Speaking about the ‘analog sound’, Peel has a side project in the form on a space-synth alter ego called Mary Casio. “It was just a name that I liked the sound of. Mary is my middle name and Casio came from the fact that I’ve got quite a lot of Casio keyboards,” she explains. “I started writing these really weird melodies and recording them, just for a laugh.”

While it started off as a bit of fun, Peel soon realised the potential Mary Casio had when a brass band got in touch and said they wanted to commission some music.

After creating an incredible back story for Mary, involving the 80-year-old bespectacled synth player taking her final journey to space to find her real home – the planet of Past Souls, Peel wrote a series of pieces starting off with a track called Goodbye Earth and documenting Mary’s journey past a dusty nebula and entering Cassiopeia (a real star constellation).

“This is all made up in my head, but it really helped with the writing,” says Peel. “The brass band became this alien, ethereal voice. So a lot of the brass that I scored is long and powerful. It sounds like a living breathing thing.

“I mixed that with the analog synths and it became its own thing. I premiered it in May and it was beautiful. We haven’t recorded it yet so hopefully it will be out early next year.”

Another side project for Peel comes in the form of remixes on a music box.

“It all started as a joke when I did a cover of Tainted Love."

Yet again, another project that started as a bit of laugh game good when the piece was used on the US show Dancing With The Stars.

“I make reels and reels of music by scoring it all out and hole punching it by hand. I can sit for hours and hours doing it.”

I’m treated to a demonstration of the music box, which sounds beautiful, while Peel explains what kinds of music it is best for.

“If you’ve got something with a strong beat, a strong melody and a rhythmic pattern, it works really well. If it’s a song initially written on a guitar it’s really hard to interpret or reimagine on a music box. When you’re recording it and playing it live you can hear all the crackles. It’s really beautiful.”

To date, Peel has released two Rebox albums featuring remixes of songs on a music box.

As well as personal musical projects, Peel is a prolific collaborator. Apart from collaborations with the likes of Beyond The Wizard’s Sleeve and John Foxx and the Maths, she formed the highly praised band The Magnetic North with Simon Tong (of The Verve and Gorillaz fame) and Erland Cooper (a long-term collaborator who produced and recorded Peel’s new album).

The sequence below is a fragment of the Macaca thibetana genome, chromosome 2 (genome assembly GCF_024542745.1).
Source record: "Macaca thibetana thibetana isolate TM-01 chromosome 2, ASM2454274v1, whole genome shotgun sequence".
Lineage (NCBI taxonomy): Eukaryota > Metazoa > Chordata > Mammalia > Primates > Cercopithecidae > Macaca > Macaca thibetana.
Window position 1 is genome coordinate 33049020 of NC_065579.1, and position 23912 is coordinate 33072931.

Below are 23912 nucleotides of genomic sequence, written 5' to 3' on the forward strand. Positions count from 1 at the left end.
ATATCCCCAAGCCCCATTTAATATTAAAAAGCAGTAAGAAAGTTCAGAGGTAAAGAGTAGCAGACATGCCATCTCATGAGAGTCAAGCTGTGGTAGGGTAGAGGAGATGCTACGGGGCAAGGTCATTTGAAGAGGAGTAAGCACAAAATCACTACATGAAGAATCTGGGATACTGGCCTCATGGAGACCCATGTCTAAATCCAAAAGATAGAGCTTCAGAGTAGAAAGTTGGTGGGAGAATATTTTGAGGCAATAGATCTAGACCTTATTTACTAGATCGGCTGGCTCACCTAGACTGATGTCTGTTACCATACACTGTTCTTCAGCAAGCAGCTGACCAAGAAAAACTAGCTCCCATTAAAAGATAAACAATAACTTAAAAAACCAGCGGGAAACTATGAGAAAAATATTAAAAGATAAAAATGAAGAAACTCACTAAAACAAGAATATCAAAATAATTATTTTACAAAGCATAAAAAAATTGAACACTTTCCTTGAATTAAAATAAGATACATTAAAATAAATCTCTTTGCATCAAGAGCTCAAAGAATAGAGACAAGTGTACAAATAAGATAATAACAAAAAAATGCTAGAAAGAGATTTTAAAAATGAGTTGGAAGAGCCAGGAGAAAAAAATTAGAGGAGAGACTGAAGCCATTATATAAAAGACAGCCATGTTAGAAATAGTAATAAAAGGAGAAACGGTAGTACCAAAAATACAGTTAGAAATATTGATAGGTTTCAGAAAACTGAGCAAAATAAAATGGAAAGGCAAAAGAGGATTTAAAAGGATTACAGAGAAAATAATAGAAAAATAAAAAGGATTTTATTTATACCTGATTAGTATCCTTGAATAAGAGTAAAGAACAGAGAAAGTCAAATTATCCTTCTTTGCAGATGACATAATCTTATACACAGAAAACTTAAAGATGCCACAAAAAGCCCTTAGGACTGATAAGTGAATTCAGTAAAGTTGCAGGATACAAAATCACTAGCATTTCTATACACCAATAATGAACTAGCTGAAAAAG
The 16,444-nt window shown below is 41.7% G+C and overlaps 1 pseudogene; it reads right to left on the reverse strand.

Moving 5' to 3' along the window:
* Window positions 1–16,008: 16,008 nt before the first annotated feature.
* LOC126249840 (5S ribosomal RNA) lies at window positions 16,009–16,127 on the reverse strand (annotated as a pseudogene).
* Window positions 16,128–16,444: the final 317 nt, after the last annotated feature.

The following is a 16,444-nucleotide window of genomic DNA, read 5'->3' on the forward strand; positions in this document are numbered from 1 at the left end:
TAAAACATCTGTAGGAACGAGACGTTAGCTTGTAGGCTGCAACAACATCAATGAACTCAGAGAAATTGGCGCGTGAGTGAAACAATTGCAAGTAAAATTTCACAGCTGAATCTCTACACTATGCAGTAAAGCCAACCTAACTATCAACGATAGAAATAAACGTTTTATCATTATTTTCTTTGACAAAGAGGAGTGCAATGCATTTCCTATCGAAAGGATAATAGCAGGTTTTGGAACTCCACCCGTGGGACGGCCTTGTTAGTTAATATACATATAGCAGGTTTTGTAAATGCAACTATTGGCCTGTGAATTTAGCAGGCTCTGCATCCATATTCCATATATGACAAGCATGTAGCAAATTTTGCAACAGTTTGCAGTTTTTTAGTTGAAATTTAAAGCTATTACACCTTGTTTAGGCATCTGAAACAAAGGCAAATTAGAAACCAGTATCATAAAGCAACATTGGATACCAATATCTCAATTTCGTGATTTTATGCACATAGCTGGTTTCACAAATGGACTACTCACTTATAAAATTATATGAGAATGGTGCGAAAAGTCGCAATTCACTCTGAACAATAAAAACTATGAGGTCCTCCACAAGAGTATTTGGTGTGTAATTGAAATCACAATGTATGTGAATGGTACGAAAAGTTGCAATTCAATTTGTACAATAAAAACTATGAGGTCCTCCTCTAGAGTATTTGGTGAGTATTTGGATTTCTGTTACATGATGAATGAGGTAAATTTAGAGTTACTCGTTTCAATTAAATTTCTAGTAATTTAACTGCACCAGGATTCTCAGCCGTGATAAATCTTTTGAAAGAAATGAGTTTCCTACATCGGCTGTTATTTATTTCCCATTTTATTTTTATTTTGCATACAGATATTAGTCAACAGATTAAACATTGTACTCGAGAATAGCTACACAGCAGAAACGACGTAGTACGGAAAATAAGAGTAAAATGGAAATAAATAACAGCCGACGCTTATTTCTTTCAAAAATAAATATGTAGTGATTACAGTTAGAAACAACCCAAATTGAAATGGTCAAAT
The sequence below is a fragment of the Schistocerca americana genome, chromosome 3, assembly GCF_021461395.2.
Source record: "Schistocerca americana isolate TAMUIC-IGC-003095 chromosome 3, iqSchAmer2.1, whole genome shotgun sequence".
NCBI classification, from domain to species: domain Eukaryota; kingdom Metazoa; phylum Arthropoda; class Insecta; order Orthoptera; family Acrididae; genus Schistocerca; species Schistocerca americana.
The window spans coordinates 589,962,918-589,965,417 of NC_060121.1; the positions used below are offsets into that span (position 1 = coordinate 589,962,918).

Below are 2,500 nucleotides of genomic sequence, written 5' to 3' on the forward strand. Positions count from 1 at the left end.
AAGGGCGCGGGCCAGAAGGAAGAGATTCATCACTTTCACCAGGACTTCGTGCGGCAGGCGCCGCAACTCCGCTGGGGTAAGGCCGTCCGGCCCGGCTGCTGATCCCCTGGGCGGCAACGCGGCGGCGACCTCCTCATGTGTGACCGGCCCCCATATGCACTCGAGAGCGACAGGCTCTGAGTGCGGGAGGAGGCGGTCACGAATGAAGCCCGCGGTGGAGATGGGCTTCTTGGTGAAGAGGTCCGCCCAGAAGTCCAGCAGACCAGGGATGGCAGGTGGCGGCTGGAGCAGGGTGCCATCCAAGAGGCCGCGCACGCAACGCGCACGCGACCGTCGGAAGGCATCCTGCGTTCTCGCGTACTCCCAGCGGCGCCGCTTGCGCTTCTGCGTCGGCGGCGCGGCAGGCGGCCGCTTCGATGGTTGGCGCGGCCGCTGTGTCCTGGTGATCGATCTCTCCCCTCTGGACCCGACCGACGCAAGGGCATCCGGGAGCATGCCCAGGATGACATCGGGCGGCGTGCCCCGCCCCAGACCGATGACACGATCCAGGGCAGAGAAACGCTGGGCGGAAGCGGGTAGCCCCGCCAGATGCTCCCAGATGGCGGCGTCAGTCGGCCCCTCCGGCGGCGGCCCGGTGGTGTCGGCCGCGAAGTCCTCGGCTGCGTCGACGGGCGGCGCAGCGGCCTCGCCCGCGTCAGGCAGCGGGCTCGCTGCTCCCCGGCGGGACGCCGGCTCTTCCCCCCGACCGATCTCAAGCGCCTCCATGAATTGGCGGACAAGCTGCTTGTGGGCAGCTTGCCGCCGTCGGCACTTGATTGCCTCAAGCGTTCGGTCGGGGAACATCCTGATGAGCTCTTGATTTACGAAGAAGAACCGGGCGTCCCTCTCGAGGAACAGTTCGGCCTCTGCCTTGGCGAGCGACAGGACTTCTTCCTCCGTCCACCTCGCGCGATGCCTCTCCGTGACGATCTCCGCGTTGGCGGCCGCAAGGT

“Erland said he had this dream that we were on tour together and I was supporting his band. So they (Tong and Cooper) got me involved and I ended up singing a lot and doing all the brass and string arrangements,” she says.

“We did the record and it was beautiful. It turned into a monster and we ended up having 44 people on stage in Berlin and thought: “We can’t do this again!” But after a while we joined back together for another album.”

The band has just finished touring their second album Prospect of Skelmersdale.

We wrap up our time talking about synths at retail. “There’s a couple of places in London to try out synths but not a lot of rare things. Obviously shops can’t always have that stuff in.” She recommends Funky Junk and Andertons as THE places to go if you want to play about with lots of analog gear.

I leave her to start work on signing the stack of pre-ordered vinyl of her brilliant and emotional new album.

Although I am incredibly fortunate enough to have not had any direct experience with a loved one suffering from dementia, speaking to Peel made me think of the illness my own grandparent is currently dealing with.

I listen to the album from beginning to end on my way home and call my grandparents for a catch up. And I hope that everyone else who listens to the album does the same.

Awake But Always Dreaming is out on September 23rd on My Own Pleasure.

Peel will be touring in the UK with Kite Base and I Speak Machine from September 7th to 14th.

Find out more about Hannah Peel’s live dates at http://www.hannahpeel.com/live/

Check out the video for the album’s lead single All That Matters below.

Tags: Interviews , Hannah Peel , The Magnetic North